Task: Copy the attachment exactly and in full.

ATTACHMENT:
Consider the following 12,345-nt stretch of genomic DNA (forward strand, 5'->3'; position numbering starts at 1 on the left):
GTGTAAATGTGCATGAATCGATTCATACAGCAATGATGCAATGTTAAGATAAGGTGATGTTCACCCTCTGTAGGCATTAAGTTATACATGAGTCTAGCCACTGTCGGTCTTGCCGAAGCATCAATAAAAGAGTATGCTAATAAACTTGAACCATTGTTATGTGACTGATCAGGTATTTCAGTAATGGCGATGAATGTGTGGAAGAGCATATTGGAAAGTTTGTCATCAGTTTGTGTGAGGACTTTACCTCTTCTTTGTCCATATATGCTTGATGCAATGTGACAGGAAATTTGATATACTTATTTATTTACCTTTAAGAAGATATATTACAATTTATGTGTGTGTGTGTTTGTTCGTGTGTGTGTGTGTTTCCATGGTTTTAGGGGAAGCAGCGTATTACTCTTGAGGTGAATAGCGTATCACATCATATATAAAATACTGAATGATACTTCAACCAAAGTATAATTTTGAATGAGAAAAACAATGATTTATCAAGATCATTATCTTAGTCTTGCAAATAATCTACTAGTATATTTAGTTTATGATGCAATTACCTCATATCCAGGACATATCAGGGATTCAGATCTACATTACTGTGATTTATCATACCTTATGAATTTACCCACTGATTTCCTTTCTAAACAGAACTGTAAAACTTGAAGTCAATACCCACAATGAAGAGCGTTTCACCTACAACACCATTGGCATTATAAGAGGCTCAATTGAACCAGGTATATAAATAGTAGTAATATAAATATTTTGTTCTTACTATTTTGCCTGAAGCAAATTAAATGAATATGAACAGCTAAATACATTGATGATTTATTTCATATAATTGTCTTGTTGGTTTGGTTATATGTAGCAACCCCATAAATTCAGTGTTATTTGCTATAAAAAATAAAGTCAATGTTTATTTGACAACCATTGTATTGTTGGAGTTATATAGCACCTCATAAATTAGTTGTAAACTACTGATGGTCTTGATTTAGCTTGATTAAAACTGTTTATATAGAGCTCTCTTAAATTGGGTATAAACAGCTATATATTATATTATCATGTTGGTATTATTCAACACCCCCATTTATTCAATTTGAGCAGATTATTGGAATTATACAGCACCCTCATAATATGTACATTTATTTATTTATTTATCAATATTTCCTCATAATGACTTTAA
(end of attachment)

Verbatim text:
Consider the following 12,345-nt stretch of genomic DNA (forward strand, 5'->3'; position numbering starts at 1 on the left):
GTGTAAATGTGCATGAATCGATTCATACAGCAATGATGCAATGTTAAGATAAGGTGATGTTCACCCTCTGTAGGCATTAAGTTATACATGAGTCTAGCCACTGTCGGTCTTGCCGAAGCATCAATAAAAGAGTATGCTAATAAACTTGAACCATTGTTATGTGACTGATCAGGTATTTCAGTAATGGCGATGAATGTGTGGAAGAGCATATTGGAAAGTTTGTCATCAGTTTGTGTGAGGACTTTACCTCTTCTTTGTCCATATATGCTTGATGCAATGTGACAGGAAATTTGATATACTTATTTATTTACCTTTAAGAAGATATATTACAATTTATGTGTGTGTGTGTTTGTTCGTGTGTGTGTGTGTTTCCATGGTTTTAGGGGAAGCAGCGTATTACTCTTGAGGTGAATAGCGTATCACATCATATATAAAATACTGAATGATACTTCAACCAAAGTATAATTTTGAATGAGAAAAACAATGATTTATCAAGATCATTATCTTAGTCTTGCAAATAATCTACTAGTATATTTAGTTTATGATGCAATTACCTCATATCCAGGACATATCAGGGATTCAGATCTACATTACTGTGATTTATCATACCTTATGAATTTACCCACTGATTTCCTTTCTAAACAGAACTGTAAAACTTGAAGTCAATACCCACAATGAAGAGCGTTTCACCTACAACACCATTGGCATTATAAGAGGCTCAATTGAACCAGGTATATAAATAGTAGTAATATAAATATTTTGTTCTTACTATTTTGCCTGAAGCAAATTAAATGAATATGAACAGCTAAATACATTGATGATTTATTTCATATAATTGTCTTGTTGGTTTGGTTATATGTAGCAACCCCATAAATTCAGTGTTATTTGCTATAAAAAATAAAGTCAATGTTTATTTGACAACCATTGTATTGTTGGAGTTATATAGCACCTCATAAATTAGTTGTAAACTACTGATGGTCTTGATTTAGCTTGATTAAAACTGTTTATATAGAGCTCTCTTAAATTGGGTATAAACAGCTATATATTATATTATCATGTTGGTATTATTCAACACCCCCATTTATTCAATTTGAGCAGATTATTGGAATTATACAGCACCCTCATAATATGTACATTTATTTATTTATTTATCAATATTTCCTCATAATGACTTTAA